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Cisco Targets Ruckus Wireless; Avoid New IPO
Cisco did not buy Meraki for its WiFi equipment, but for its cloud management tool. Serious wireless ISPs, telcos and cablecos do not even consider Meraki's WiFi mesh equipment to be in the same league as that of Ruckus or Aruba. Ruckus sells gear to deep pocket customers like KDDI Japan; Meraki does not. Therefore Cisco will not compete against Ruckus based on Meraki's wireless gear. As for the Meraki cloud management tool, everyone has something very similar: Ruckus has FlexManagement, Aerohive has Hive Manager, even low-cost Ubiquiti has UniFi. Meraki's nothing special. Just because Cisco paid $1.2B for Meraki doesn't mean Meraki is better than Ruckus, Aruba and Ubiquiti. Cisco may have paid too much.
Nov 20, 2012. 08:22 AM
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Long Term Evolution vs. WiMax: The 4G Technology Showdown
I am the founder of MuniWireless.com (
), a news and analysis website that covers wireless networks, wireless vendors and applications. Here's a summary on what's happening with WiMAX in other countries.
Dutch WiMAX operator, WorldMax, shut down this year. Worldmax paid €4 million for the license and its investors – Intel Capital and Enertel Holding – had put in around €30 million ($37 million) to launch the network. Greenfield Capital Partners, an 80 percent owner of Enertel Holding, stands to lose €12 million. Intel even put in more money in 2009.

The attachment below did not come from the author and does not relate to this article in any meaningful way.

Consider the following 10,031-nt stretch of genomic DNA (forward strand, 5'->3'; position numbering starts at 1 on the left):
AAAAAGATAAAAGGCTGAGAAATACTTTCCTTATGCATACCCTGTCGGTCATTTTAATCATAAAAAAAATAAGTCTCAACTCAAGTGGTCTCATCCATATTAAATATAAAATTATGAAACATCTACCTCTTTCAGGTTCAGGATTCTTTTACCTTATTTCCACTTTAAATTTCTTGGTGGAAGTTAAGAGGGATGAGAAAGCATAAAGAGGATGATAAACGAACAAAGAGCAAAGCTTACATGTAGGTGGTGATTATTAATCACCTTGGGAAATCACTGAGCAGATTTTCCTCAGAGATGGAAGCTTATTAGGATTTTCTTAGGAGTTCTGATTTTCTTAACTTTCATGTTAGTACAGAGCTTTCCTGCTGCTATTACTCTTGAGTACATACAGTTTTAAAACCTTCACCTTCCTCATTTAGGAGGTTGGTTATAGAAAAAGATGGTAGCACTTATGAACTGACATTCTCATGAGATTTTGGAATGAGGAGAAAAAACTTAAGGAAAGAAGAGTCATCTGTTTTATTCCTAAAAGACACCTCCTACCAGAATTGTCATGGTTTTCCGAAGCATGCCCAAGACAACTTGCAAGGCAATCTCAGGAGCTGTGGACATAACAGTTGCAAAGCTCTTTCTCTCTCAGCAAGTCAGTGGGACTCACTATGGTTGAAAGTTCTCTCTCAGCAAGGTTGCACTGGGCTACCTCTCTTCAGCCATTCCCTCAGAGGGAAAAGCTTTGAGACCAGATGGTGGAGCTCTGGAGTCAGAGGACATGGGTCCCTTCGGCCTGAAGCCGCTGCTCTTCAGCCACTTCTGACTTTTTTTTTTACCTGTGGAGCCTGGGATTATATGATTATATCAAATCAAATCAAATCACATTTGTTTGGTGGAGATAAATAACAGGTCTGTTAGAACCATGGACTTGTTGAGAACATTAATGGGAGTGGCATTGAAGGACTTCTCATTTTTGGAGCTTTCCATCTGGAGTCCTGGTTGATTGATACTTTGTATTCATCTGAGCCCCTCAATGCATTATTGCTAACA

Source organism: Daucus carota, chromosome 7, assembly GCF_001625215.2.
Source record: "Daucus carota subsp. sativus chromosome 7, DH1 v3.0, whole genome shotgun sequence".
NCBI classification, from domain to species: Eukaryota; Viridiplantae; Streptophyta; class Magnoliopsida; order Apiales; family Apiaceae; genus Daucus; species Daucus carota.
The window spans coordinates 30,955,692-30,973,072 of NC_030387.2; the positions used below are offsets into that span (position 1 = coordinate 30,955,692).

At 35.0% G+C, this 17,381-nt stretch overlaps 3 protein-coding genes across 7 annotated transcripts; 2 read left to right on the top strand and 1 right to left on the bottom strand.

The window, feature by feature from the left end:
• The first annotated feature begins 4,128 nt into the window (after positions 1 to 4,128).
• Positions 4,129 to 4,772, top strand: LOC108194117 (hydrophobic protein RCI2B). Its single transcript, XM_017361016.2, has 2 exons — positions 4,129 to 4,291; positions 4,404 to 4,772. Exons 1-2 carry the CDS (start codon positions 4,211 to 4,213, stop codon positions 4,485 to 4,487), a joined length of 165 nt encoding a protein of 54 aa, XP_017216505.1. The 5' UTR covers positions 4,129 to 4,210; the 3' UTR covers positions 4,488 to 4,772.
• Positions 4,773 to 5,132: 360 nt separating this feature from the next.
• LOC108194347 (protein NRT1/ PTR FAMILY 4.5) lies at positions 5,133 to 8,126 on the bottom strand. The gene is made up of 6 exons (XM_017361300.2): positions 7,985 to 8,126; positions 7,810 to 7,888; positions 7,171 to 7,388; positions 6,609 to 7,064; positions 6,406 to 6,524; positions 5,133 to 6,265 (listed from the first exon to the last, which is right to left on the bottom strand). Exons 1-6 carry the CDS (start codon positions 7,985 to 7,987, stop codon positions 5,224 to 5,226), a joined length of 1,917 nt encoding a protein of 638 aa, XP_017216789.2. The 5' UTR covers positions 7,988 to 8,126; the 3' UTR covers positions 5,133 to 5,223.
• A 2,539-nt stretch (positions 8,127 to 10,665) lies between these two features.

Freedom4, one of Britain’s two key WiMAX service providers, sold its licensed spectrum and assets to competitor UK Broadband for a paltry £12.5 million ($18.4 million), making the latter the only remaining license-holding WiMAX ISP in the country. Freedom4, a joint venture between Pipex Communications and Intel Capital (with the trading name of Daisy Communications) had received £25 million ($37 million) from Intel in 2006 to build out a network in the 3.6GHz band, and had been naturally bullish about its future. Pipex had reportedly rebuffed a £450 million ($666 million) takeover bid from British Telecom in early 2007, and subsequently sold its consumer broadband and voice units to Italian ISP Tiscali for £210 million in July 2007. Cash in hand, Pipex relaunched its WiMAX service as Freedom4 in several markets including Millton Keynes, Warwick, Manchester and Stratford-upon-Avon, and snapped up Wi-Fi hotspot roaming aggregator Bozii as part of a convergence play. What a disaster.
Odasiljaci i Veze (OiV), the Croatian state-owned telecoms and broadcasting company, has returned 15 regional WiMAX wireless broadband licenses.
Outside the US, the problem has been the frequency bands licensed for WiMAX (3.5-3.65 GHz). In the US, Clearwire uses 2.5 GHz. Higher frequency band means more difficult penetrating walls, trees and other obstacles.
Side note: The WiMAX Forum closed its Portland, Oregon field office this year, too.
Aug 25, 2010. 01:47 PM
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